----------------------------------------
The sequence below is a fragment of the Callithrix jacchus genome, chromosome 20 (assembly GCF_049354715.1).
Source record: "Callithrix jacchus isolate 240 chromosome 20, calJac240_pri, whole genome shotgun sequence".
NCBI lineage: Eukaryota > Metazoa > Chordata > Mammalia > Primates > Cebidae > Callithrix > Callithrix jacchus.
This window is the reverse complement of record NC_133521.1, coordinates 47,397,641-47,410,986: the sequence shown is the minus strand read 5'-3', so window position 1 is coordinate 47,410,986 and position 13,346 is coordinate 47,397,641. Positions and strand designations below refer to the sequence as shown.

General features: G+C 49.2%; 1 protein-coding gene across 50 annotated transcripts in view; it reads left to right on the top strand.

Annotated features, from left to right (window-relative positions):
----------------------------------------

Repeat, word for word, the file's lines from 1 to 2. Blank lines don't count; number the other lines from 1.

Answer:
The sequence below is a fragment of the Callithrix jacchus genome, chromosome 20 (assembly GCF_049354715.1).
Source record: "Callithrix jacchus isolate 240 chromosome 20, calJac240_pri, whole genome shotgun sequence".